Lastly, Uthaug commits one of the most egregious faults in directing --- allowing too much time to elapse between someone getting shot and their rescue. It's a huge pet peeve --- stop, STOP the grave error of talking an actor to death before actually shooting them, as Vogel does to Lara, then flashing back to the person taking forever to set the dynamite. It's terrible editing, AND even worse writing. Just shoot them already or find another way to save them!


Opinion:  Wait for DVD (if you simply must see it)




The heroine in "Tomb Raider" is still Lara Croft, although her name here has been dropped from the title, unlike previous films of this ilk, most notably starring Angelina Jolie in 2001 and 2003. This version features Swedish beauty Alicia Vikander, already an Oscar winner for "The Danish Girl'" (2015), in case you forgot.


"Tomb Raider" is a real cliff hanger --- literally on at least two occasions --- and it's a classic popcorn movie. Despite what Jeanne writes, the film's action sequences make it imminently watchable, and on more than one occasion, my illustrious partner grabbed my arm, and it wasn't because she was being affectionate.


Naysayers may choose to mock how a fragile-appearing young woman manages to overcome bigger foes, but in the opening scenes Lara establishes her fighting prowess while showing off her six-pack abs in a kickboxing episode. This is soon followed by a rather astonishing bicycle chase through the streets of London, as Lara, a bike courier by day, plays a "fox" eluding a bunch of eager male bicyclists intent on prize money. It's as frenetic as any car chase in recent memory.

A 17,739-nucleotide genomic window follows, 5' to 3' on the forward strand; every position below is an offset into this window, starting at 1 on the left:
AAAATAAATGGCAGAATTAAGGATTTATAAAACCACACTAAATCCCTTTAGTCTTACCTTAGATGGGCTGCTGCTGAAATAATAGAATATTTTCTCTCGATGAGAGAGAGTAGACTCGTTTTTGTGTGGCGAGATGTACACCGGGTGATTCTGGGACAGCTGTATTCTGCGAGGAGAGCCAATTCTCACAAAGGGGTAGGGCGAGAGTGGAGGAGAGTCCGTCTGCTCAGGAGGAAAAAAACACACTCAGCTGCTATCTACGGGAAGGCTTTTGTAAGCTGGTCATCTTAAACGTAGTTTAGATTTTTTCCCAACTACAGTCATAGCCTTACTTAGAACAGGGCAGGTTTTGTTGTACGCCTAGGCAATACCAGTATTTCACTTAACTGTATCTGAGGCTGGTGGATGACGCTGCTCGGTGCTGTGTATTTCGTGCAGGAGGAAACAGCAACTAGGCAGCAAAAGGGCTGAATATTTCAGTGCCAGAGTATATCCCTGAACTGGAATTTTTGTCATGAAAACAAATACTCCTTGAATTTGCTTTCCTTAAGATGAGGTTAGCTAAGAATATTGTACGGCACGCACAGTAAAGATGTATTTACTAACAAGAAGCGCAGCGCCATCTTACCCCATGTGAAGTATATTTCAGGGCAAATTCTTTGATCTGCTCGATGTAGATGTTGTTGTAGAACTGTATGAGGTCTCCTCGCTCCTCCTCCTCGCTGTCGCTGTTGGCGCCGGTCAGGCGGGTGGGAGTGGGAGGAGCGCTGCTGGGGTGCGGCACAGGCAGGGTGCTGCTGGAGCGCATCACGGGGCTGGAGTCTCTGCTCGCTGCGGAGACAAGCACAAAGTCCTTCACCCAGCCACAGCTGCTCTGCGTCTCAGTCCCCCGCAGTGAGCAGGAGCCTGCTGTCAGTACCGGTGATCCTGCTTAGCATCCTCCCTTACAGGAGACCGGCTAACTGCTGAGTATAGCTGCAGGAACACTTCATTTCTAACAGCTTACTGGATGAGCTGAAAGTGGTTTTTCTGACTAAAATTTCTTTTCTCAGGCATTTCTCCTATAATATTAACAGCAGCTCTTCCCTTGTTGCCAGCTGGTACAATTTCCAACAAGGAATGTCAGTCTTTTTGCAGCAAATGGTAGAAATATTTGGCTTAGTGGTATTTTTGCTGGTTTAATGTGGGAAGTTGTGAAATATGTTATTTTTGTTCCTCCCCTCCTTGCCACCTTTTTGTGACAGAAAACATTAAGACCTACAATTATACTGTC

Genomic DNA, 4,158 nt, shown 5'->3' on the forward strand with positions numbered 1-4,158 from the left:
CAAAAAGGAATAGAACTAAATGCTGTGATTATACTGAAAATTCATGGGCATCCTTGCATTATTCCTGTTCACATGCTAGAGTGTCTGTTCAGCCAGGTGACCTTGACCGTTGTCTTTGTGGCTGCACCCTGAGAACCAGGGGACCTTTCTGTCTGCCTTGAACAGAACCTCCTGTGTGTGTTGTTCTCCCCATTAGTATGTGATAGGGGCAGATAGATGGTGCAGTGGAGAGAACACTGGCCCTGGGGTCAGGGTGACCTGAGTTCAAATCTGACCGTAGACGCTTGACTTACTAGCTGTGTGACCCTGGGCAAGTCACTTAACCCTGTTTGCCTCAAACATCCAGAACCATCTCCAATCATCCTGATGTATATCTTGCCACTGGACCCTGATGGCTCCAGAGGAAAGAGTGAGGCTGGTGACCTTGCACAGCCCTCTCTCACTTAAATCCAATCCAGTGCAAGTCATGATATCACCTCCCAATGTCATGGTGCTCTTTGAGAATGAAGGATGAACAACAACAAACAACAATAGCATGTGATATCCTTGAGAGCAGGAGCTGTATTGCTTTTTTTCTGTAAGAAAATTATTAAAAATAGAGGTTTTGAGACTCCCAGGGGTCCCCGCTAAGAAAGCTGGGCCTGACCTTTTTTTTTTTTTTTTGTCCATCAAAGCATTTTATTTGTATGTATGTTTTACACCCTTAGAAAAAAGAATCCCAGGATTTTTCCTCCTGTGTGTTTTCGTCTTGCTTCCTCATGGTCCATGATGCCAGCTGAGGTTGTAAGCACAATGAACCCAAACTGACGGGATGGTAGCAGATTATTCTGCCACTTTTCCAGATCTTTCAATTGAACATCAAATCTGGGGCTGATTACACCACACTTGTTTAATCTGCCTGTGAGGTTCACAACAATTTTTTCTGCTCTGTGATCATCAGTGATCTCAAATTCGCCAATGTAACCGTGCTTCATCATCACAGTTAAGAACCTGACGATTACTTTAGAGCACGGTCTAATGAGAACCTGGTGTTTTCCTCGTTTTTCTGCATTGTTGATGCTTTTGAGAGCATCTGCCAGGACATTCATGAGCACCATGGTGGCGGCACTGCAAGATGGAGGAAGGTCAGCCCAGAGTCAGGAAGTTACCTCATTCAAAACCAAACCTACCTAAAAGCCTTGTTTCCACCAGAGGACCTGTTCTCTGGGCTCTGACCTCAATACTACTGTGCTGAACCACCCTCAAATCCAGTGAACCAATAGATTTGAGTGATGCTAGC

Later Lara teams with Asian boat owner Lu Ren (Daniel Wu) to get answers about what happened to her father (Dominic West) and the boat owner's own father. Their journey to a remote Japanese island is punctuated by a violent sea storm that threatens to drown them

both --- another exceptionally filmed sequence.


Vikander's character finds herself in so many scrapes the film could have been called "Tomb Raider: The Perils of Lara". She scales mountainsides, crosses high gorges on a creaky ladder, and in one gripping episode, she is up close and personal with an abandoned rusty airplane that crash landed sometime in the distant past.


"Tomb Raider" is suitably entertaining and doesn't abandon its sense of humor. When Lara visits a pawn shop to hock a valuable gem given to her by her dad, she and shop owner Max (an uncredited Nick Frost) go back and forth through a glass partition with humorous results.


The film's arch villain is Mathias Vogel (Walton Goggins) who desperately wants to gain access to the tomb of Himiko, who supposedly had great powers which can be passed on. But only Lara knows the secret to opening the mountainous grave. Fans of Quentin Tarantino's "The Hateful Eight" will recall Goggins from that film, or any number of other work from his growing resume. approaching 100 credits. The actor has  a screen presence that is undeniable.


"Tomb Raider" contains enough exciting action sequences to make it worthwhile, and the film maintains tension throughout. Vikander is credible, and more importantly, her character is someone we genuinely care about. My only complaint is the common flaw that has thugs wielding automatic weapons who can't seem to hit the broad side of a barn.


Opinion:  Mild See It Now!